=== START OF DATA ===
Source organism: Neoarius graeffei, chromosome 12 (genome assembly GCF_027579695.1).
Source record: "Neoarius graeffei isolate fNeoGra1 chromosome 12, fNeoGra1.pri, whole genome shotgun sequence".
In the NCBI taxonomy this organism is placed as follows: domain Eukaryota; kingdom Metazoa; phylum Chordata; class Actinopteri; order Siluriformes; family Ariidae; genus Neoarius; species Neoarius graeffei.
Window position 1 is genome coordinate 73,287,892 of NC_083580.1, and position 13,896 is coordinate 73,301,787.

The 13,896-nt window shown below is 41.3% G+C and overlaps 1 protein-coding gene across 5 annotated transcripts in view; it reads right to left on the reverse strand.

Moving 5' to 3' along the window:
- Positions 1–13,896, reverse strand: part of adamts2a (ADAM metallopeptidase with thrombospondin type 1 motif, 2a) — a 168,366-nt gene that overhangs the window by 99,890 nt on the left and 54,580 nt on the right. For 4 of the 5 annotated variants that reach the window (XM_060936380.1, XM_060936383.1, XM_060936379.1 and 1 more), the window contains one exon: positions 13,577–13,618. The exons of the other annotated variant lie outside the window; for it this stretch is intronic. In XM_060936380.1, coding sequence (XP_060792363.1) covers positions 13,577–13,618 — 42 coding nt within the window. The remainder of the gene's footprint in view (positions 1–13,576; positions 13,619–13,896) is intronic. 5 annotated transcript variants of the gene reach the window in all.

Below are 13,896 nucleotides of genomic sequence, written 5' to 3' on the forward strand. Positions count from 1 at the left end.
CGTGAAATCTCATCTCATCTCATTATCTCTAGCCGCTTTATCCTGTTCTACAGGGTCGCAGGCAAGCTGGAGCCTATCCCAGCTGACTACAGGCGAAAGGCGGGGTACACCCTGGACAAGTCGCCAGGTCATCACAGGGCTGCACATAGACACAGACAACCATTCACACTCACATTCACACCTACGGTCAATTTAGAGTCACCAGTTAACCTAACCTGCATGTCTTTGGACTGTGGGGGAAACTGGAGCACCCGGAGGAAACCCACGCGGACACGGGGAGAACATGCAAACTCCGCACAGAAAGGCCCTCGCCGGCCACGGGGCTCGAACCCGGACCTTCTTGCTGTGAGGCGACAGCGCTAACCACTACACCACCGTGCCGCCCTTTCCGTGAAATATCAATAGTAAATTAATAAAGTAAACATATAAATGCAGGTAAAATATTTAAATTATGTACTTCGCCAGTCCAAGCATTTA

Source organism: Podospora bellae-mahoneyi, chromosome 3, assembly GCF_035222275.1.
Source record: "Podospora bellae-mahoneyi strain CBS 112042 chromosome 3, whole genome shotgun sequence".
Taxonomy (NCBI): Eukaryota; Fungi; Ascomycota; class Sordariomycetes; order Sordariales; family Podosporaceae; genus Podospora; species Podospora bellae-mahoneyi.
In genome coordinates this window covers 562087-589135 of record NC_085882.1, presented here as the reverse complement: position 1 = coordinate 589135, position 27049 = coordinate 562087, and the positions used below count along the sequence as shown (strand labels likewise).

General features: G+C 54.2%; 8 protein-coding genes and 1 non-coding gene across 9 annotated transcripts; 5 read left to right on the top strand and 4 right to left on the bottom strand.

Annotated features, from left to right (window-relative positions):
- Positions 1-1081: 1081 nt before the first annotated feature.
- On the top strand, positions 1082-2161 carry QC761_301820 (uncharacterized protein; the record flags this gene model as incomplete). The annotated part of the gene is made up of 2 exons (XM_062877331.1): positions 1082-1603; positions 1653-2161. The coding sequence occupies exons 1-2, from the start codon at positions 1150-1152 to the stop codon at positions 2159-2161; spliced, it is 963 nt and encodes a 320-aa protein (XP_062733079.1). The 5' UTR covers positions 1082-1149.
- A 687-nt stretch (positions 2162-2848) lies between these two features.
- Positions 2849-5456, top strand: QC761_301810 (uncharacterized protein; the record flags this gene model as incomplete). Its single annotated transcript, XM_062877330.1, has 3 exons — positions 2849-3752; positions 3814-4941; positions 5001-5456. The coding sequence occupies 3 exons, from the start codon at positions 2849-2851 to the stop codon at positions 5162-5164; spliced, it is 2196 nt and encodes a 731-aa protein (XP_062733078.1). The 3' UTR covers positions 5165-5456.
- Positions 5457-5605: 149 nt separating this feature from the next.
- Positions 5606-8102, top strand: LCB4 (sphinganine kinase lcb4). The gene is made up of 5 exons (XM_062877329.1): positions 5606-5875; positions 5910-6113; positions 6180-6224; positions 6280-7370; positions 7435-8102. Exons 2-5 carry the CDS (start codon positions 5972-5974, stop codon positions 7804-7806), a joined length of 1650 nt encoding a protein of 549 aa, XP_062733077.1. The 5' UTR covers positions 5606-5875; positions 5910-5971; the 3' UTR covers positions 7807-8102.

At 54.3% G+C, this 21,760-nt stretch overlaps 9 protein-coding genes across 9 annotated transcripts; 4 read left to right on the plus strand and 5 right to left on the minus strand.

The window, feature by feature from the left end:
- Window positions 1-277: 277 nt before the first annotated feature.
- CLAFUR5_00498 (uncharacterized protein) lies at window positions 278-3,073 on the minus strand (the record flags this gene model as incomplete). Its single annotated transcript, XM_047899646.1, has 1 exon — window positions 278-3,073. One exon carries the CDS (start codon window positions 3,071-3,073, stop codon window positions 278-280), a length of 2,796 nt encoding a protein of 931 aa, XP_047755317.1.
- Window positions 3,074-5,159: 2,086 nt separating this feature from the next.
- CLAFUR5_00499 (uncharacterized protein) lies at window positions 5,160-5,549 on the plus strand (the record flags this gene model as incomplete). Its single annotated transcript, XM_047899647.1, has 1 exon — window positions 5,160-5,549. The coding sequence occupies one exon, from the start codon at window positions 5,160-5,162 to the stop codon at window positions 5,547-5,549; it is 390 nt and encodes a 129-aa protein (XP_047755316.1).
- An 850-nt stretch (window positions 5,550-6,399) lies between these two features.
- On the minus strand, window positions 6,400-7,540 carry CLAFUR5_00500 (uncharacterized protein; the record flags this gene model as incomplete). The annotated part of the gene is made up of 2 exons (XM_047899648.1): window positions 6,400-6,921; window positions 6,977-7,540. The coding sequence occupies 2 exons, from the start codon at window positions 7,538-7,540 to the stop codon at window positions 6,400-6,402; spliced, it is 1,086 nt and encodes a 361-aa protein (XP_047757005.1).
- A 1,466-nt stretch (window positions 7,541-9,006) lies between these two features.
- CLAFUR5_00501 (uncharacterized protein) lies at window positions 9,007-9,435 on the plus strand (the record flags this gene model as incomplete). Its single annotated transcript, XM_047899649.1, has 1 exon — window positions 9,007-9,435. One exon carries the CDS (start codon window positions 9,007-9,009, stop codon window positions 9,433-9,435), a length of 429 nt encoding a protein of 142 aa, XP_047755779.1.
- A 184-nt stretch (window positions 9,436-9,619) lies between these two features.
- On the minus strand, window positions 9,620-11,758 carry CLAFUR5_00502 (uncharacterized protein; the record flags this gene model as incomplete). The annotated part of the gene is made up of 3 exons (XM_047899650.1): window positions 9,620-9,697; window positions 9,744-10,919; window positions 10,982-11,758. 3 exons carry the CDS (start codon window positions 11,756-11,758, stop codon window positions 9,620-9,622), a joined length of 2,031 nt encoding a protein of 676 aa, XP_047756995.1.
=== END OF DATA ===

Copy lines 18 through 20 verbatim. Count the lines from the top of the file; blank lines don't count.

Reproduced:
- A 687-nt stretch (positions 2162-2848) lies between these two features.
- Positions 2849-5456, top strand: QC761_301810 (uncharacterized protein; the record flags this gene model as incomplete). Its single annotated transcript, XM_062877330.1, has 3 exons — positions 2849-3752; positions 3814-4941; positions 5001-5456. The coding sequence occupies 3 exons, from the start codon at positions 2849-2851 to the stop codon at positions 5162-5164; spliced, it is 2196 nt and encodes a 731-aa protein (XP_062733078.1). The 3' UTR covers positions 5165-5456.
- Positions 5457-5605: 149 nt separating this feature from the next.